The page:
Nukes bad in every hand, even if it’s the US

The International News - Internet Edition

16 February 2004


By Rahimullah Yusufzai

PESHAWAR: Mohammad ElBaradei, the Director General of the International Atomic Energy Agency (IAEA), has finally said something that needed to be said. This is what he said in a recent opinion article in the New York Times: "The world must drop the idea that nuclear weapons are fine in the hands of some countries and bad in the hands of others."

The criticism is clearly directed at the US but ElBaradei, for obvious reasons, didn’t name the world’s lone superpower. Doing so could have cost him his high-profile, handsomely paid job.

Elaborating his argument, he wrote in the same newspaper article: "We must abandon the unworkable notion that it is morally reprehensible for some countries to pursue weapons of mass destruction yet morally acceptable for others to rely on them for security — and indeed to continue to refine their capacities and postulate plans for their use."

It doesn’t require much imagination to conclude that it is the US that is seeking to refine its capacity to produce weapons of mass destruction and postulate plans for their use to enhance security. The US alone has plans to make mini-nukes. In fact, US planners toyed with the idea of using small nuclear bombs both in Afghanistan and Iraq against alleged terrorists. That shouldn’t surprise anyone because the US is the only country in the world’s history to have bombed another nation, in this case Japan, with an atomic bomb. Having done it once without facing any accountability, the US could use nuclear weapons again and justify it by blaming the victim as a rogue or terrorist state.

As ElBaradei pointed out, nuclear weapons are destructive and, therefore, unacceptable. Weapons of mass destruction are bad in every hand, whether American, Russian, Pakistani, Indian, Iraqi or Israeli. The world should declare that possession of such weapons was immoral for every nation, including those claiming to be more civilized and democratic.

President George W Bush’s "axis of evil" nations including Iran, Iraq and North Korea were faulted for pursuing weapons of mass destruction, and then sanctioned and condemned. It was selective morality because the US president made no mention of Israel, which too has vigorously pursued weapons of mass destruction. If Iran or Iraq were trying to develop nuclear weapons it was for no other reason but to bolster their defence against a nuclearised Israel. Curbs against Israeli nuclear programme would have assured both Iran and Iraq and enabled the international community to prevail upon them to abandon their nuclear ambitions. Nothing was done to stop Israel from acquiring and producing weapons of mass destruction. In fact, Israel was hailed for bombing Iraq’s nuclear assets. As a consequence, Iran and Iraq tried not only to outdo each other but also match Israel in their pursuit of weapons of mass destruction.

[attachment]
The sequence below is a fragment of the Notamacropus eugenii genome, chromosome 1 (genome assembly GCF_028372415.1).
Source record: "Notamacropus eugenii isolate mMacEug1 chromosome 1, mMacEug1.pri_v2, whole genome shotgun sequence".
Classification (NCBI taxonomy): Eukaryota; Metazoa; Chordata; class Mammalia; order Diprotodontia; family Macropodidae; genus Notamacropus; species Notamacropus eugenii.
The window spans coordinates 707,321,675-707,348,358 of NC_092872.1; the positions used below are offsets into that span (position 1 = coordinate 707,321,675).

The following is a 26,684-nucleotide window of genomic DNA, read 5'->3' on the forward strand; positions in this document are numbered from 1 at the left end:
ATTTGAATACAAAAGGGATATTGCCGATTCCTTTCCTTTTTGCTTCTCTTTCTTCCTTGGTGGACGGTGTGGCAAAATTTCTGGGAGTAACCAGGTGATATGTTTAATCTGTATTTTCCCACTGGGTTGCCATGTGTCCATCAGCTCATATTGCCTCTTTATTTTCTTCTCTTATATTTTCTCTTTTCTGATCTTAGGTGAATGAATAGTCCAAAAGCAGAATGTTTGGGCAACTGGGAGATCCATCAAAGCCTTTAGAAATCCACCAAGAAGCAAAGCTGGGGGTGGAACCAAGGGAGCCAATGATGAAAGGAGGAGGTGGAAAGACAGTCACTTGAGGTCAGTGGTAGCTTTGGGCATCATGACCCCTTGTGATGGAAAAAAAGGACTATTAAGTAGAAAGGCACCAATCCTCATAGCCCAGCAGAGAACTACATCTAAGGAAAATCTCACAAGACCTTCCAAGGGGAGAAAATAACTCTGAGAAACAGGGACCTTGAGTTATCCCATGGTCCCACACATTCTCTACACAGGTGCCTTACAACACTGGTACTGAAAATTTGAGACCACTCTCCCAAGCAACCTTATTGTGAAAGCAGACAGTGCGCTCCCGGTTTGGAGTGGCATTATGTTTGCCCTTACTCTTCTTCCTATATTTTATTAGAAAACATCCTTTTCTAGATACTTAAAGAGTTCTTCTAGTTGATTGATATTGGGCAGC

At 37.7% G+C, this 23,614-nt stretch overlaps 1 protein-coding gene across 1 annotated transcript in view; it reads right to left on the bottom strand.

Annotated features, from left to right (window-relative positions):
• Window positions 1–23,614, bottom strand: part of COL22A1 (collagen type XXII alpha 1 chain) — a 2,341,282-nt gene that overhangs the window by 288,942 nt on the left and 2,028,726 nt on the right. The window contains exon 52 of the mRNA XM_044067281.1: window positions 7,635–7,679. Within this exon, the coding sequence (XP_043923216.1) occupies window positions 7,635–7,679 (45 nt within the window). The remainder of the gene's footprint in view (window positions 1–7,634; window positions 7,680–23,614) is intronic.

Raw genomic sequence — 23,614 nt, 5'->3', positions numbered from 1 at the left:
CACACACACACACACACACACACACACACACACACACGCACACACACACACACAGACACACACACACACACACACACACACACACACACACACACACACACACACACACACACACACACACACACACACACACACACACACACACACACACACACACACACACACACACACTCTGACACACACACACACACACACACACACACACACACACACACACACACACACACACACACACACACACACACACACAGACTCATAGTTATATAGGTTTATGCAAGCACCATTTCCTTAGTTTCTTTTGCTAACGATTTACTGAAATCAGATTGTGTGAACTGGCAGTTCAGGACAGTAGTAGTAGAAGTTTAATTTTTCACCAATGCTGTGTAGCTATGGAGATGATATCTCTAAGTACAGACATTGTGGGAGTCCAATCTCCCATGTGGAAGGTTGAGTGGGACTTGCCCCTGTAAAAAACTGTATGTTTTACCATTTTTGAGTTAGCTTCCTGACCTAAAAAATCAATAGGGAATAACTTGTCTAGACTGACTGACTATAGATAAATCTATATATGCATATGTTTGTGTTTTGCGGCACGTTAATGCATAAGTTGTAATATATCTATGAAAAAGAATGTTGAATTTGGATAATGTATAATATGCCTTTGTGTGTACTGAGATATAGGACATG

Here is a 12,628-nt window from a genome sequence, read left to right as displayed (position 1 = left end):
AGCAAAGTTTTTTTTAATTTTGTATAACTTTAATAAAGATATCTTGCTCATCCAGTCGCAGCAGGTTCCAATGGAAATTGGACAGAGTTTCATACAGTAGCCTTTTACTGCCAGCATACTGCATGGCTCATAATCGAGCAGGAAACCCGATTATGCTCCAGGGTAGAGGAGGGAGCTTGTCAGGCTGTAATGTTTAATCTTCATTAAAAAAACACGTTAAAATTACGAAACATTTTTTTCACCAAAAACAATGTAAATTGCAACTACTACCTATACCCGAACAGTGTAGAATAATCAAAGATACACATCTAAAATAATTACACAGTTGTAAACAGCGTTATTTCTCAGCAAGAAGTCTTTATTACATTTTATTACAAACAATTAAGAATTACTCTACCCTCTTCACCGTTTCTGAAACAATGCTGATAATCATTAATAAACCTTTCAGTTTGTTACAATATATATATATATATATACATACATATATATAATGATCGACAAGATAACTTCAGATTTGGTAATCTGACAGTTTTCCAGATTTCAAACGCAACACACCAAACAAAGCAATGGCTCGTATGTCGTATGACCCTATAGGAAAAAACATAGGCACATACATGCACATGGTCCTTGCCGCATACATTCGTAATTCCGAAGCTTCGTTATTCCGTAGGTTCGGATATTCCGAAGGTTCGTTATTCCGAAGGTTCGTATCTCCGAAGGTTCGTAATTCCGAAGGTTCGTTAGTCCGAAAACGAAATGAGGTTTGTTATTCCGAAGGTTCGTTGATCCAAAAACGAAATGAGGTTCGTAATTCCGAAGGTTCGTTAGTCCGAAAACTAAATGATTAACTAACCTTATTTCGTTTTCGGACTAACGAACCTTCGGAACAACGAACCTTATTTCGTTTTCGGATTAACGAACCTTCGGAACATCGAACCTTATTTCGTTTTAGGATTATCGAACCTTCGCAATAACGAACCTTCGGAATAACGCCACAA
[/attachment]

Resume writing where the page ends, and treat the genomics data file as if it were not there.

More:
In our part of the world, Pakistan might not have launched its costly nuclear programme had India refrained from producing an atomic bomb. The nuclear arms race between the two hostile neighbours that started in the 1970s has continued to this day, taking its toll in terms of lopsided spending on defence at the cost of the neglected social sectors. Like Pakistan, other nations also began spending precious resources on nuclear programmes out of fear of their powerful nuclearised neighbours.

The perfect solution to the problem of the weapons of mass destruction would be to destroy every single weapon that has been manufactured in our unstable world. The world won’t become safer if Iraq’s non-existent weapons of mass destruction are found and destroyed. And the world would still be a dangerous place if Pakistan’s nuclear programme is rolled back, put under UN control or forced open to inspections by the IAEA experts.

The world would still have to contend with the five original members of the nuclear club and the few gatecrashers.

The US would never give up those weapons of mass destruction or allow other nations to overtake it by making better atomic bombs because that would threaten its global supremacy and challenge its superpower status. Other nuclear powers that have acquired weapons of mass destruction too would like to attain unchallenged power to bully smaller nations. In the process, the world would continue to suffer instability and, in the words of ElBaradei, face threats of nuclear destruction.